Tips: To get the best form of astaxanthin in fish, Dr. Mercola recommends eating salmon labeled “wild” or “naturally colored,” as natural astaxanthin is 20 times stronger than the synthetic version.
3. Vitamin D
What to eat: Shiitake mushrooms, salmon, mackerel, sardines, tuna, fortified cereals and eggs.
What it does: Your body creates vitamin D when your skin is exposed to the sun. Ironically, studies have shown that vitamin D can also help boost your tolerance to the sun.
A study published in 2011 on the NCBI website found that not only is vitamin D an effective inhibitor of UV damage, but it also inhibited skin tumor development.
Other studies have supported that getting the appropriate sun exposure can actually help prevent skin cancer.
In 2008, an Italian study found that outdoor work and intermittent sun exposure was inversely associated with the risk of death from melanoma. The study confirmed that sun exposure prior to the diagnosis of melanoma is associated with improved survival.
Tips: Vitamin D has also been linked to many other health benefits. Vitamin D can be taken as a supplement. If you take it as a supplement the natural form of vitamin D3 (cholecalciferol) is far superior than the synthetic D2.
4. Fish Oil (Omega-3 fatty acids )
What to eat: Salmon, sardines, flaxseed, walnuts, scallop and shrimp.
What it does: Along with its many other health benefits, fish oil may also help protect you from the sun. A recent study published in the “American Journal of Clinical Nutrition” in February 2013 reported that people who took a regular dose of a fish oil supplement that contained omega-3′s experienced a boosted immunity to sunlight and a reduced sunlight-induced suppression of the immune system, known as immunosuppression. This affects the body’s ability to fight cancer and infection. That’s no fish story.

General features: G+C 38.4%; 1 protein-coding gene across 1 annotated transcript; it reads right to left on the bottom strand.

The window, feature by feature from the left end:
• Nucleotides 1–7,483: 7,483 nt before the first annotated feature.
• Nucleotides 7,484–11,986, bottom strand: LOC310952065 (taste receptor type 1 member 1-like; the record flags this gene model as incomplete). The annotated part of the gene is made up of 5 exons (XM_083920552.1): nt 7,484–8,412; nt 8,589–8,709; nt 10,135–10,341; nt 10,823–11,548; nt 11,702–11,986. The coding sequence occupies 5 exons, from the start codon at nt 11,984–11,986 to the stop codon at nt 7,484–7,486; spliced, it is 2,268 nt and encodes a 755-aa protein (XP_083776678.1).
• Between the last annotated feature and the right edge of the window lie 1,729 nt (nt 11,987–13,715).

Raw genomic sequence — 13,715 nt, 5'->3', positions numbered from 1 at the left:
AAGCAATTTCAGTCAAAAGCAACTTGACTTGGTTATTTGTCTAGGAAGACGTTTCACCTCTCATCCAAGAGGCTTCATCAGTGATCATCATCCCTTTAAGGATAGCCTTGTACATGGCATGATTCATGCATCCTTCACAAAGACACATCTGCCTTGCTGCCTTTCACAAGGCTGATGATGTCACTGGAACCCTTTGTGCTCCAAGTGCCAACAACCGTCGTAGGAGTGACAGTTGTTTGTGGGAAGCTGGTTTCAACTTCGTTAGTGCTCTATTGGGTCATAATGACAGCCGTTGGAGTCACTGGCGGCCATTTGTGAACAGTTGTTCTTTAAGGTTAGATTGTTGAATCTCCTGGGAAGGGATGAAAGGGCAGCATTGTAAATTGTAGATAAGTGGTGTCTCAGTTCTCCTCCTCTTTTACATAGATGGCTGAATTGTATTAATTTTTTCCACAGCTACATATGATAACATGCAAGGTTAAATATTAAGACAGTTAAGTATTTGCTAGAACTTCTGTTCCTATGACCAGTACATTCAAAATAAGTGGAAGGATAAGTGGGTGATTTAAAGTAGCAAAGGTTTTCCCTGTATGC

Tips: For the best nutrition wild caught salmon is recommended over farm-raised fish. A new genetically-modified (GM) salmon (AquAdvantage Salmon) is nearing approval from the FDA. Many people believe that GM products are not adequately tested and may pose potential health threats.
5. Beta Carotene
What to eat: Carrots, sweet potatoes, kale, spinach, turnip greens and butternut squash.
What it does: Beta-carotene is a type of pigment found in plants like carrots, sweet potatoes and other colorful vegetables. It gives yellow and orange fruits and vegetables their vibrant colors. Beta-carotene is converted into vitamin A by the body. Vitamin A is needed for good vision, eye health, immune system and healthy skin and mucus membranes.
Beta-carotene is also an antioxidant and helps protect the body from the harmful effects of free radicals on various tissues including your skin.
A German study published in 2008, in the “Photochemistry and Photobiology,” found that beta-carotene supplements help protect skin against damage from sunlight. The report included seven studies on the effectiveness of beta-carotene supplementation against sun damage. It found that while beta-carotene may be an effective method for protection against sun damage it took a minimum of 10 weeks before the protection was clinically significant. The report suggested that beta-carotene could be used in conjunction with sunscreen as a method to protect the entire body from the sun whereas sunscreens only protect the area of skin to which they are applied.
Tips: Dried herbs can also be a good source of beta-carotene. Dried basil provides the most beta-carotene followed by dried parsley, marjoram, dried oregano, ground sage and dried coriander
The next time you’re out shopping for sunscreen, make a stop down the produce aisle and seafood section of your local grocery store. By adding more fruits, vegetables and fish to your diet you can help protect your skin from the sun and boost your overall nutrition.